Shift worker study raises the idea that meal timing can shape our mood
People subjected to irregular sleeping and eating habits through shift work are known to have higher risk of a wide range of health problems, and a new study has drilled into the impacts of this lifestyle on mental wellbeing. By simulating the lifestyles of shift work and carefully tracking measures of anxiety and depression, scientists have provided evidence that the timing of our meals may well influence our mood.
In recent years, we have seen studies shed important light on the health risks associated with shift work and a disrupted circadian rhythm, the 24-hour body clock tied to our sleep and wake cycles.
These include insights into how nighttime shift work heightens cancer risk and even how timing of cancer therapies might play a role in patient outcomes. We’ve also seen scientists discover mechanisms behind shifts in cardiac activity that help explain why these workers are at higher risk of heart trouble, and how eating at nighttime can increase the risk of diabetes and obesity.
Led by scientists at Brigham and Women’s Hospital, this new study also focuses on eating habits in the context of shift work, and how they impact on mental health. According to the authors, shift workers endure a 25 to 40% higher risk of depression and anxiety, and impaired control of blood-sugar levels is known to be a risk factor for mood disruption. So the team designed a study to explore the idea that daytime eating can stabilize somebody's mental health, even if they are working at night.
The study included 19 participants who were subjected to a regime that recreated the effects of nighttime work, which involved dim light and simulated 28-hour days, ultimately misaligning their circadian rhythms and inverting their behavioral cycles by 12 hours. The participants were then randomly put into a daytime or nighttime eating group, designed to simulate the eating habits of shift workers, or a daytime-only eating group.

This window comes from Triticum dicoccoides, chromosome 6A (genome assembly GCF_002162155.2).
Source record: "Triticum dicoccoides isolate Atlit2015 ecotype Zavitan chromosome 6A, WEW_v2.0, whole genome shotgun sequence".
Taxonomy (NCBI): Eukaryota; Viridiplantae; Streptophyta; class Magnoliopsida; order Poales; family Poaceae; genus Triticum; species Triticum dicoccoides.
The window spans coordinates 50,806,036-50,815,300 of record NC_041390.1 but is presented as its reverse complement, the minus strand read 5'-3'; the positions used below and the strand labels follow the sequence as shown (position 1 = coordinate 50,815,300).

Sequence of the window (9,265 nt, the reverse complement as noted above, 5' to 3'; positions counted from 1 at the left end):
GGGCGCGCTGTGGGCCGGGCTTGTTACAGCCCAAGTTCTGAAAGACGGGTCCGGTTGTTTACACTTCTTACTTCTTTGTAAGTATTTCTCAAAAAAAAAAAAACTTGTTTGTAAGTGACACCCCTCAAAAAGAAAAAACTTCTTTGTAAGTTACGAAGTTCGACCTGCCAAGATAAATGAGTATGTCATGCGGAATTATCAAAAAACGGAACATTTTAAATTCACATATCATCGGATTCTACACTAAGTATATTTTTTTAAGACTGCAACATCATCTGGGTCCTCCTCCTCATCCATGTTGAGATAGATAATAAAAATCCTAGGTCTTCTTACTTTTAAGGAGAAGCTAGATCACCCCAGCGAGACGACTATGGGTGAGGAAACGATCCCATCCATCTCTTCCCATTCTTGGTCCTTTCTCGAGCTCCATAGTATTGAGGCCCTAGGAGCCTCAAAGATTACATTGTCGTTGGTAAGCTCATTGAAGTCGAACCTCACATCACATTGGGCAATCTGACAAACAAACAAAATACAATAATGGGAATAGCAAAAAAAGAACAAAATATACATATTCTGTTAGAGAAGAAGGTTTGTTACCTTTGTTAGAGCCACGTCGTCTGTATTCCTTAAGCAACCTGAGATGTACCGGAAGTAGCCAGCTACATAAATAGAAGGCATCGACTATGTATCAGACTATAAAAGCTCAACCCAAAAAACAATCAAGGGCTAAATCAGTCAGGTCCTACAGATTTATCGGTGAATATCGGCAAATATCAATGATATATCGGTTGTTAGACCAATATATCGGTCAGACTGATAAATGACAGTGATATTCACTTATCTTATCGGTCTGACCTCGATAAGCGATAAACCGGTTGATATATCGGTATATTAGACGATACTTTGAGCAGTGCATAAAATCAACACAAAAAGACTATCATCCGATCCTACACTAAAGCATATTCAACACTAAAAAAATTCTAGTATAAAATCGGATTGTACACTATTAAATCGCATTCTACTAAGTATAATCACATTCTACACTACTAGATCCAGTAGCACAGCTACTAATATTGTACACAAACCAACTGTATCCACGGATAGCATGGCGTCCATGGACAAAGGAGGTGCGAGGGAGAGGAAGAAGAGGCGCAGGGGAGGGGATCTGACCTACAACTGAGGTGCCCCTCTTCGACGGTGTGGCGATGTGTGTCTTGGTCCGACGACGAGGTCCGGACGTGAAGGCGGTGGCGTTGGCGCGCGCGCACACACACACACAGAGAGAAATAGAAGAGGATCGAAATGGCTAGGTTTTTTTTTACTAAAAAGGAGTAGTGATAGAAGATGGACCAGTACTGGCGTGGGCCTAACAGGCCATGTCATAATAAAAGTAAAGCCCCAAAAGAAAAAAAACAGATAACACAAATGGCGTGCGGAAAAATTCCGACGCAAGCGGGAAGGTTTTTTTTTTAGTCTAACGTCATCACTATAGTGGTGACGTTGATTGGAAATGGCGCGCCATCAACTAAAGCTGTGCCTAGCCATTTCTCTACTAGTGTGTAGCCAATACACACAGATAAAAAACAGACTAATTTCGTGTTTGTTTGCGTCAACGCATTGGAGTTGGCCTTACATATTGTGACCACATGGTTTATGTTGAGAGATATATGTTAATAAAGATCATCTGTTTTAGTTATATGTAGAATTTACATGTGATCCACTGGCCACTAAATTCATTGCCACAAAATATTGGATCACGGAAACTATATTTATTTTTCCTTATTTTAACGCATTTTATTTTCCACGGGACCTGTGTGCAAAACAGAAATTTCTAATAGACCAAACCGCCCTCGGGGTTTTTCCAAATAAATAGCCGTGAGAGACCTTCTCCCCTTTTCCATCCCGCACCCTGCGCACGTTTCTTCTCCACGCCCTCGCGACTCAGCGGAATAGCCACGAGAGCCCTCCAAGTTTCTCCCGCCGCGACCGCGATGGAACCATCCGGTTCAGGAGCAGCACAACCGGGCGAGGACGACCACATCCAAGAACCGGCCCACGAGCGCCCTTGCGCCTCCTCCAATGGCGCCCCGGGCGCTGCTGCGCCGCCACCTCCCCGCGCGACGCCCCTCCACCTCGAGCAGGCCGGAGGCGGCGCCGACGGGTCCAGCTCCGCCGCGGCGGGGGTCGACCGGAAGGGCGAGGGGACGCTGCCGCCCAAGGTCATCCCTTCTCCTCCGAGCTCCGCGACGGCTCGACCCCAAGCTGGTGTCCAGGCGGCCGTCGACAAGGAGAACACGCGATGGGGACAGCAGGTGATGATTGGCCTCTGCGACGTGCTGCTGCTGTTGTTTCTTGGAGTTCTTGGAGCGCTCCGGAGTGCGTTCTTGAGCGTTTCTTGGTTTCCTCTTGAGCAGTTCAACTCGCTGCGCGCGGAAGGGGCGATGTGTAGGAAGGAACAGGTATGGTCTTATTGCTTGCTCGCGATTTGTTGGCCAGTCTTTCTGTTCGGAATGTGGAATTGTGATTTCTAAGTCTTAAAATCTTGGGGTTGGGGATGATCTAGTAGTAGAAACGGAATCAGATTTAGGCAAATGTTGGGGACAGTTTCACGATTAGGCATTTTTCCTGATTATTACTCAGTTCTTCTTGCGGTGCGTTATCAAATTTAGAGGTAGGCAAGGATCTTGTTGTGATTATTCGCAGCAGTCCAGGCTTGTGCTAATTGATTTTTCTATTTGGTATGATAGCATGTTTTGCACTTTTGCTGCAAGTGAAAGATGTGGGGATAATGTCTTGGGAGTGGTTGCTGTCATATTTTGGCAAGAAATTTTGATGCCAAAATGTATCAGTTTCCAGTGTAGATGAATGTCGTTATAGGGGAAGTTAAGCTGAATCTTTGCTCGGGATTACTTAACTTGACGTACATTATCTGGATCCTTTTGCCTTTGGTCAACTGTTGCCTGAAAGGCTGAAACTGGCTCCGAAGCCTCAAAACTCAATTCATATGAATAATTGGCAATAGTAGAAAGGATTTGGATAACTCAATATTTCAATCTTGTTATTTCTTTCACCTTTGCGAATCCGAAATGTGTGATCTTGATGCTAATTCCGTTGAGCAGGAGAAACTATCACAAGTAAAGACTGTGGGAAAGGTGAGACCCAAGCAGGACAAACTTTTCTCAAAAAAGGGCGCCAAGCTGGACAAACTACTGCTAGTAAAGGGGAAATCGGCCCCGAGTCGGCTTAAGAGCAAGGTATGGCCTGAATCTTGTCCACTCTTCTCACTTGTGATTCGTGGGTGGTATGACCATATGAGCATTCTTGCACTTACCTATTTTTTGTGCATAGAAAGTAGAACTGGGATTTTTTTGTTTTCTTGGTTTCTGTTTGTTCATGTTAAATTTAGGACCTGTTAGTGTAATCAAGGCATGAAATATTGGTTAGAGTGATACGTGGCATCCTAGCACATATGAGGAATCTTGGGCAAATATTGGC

By assessing depression and anxiety-like symptoms throughout, the scientists were able to gauge the impact of the different eating schedules on mood. This revealed a marked difference between the two, with depression-like mood levels increasing by 26 percent and anxiety-like mood levels by 16 percent in those on the shift worker eating regime, while the daytime-only group did not exhibit these changes.
According to the scientists, these results raise the prospect of using meal timing to reduce mood vulnerability in shift workers or other people enduring misaligned circadian rhythms. Though the results are promising and shed important light on the role of sleep and diet in mental health, the study is small and is considered a proof-of-concept only, with more research needed to really cement the idea that meal-timing can alleviate symptoms of depression and anxiety.
“Our findings provide evidence for the timing of food intake as a novel strategy to potentially minimize mood vulnerability in individuals experiencing circadian misalignment, such as people engaged in shift work, experiencing jet lag, or suffering from circadian rhythm disorders,” said co-corresponding author Frank A. J. L. Scheer. “Future studies in shift workers and clinical populations are required to firmly establish if changes in meal timing can prevent their increased mood vulnerability. Until then, our study brings a new ‘player’ to the table: the timing of food intake matters for our mood.”
The research was published in the journal the Proceedings of the National Academy of Sciences.
Source: Brigham and Women’s Hospital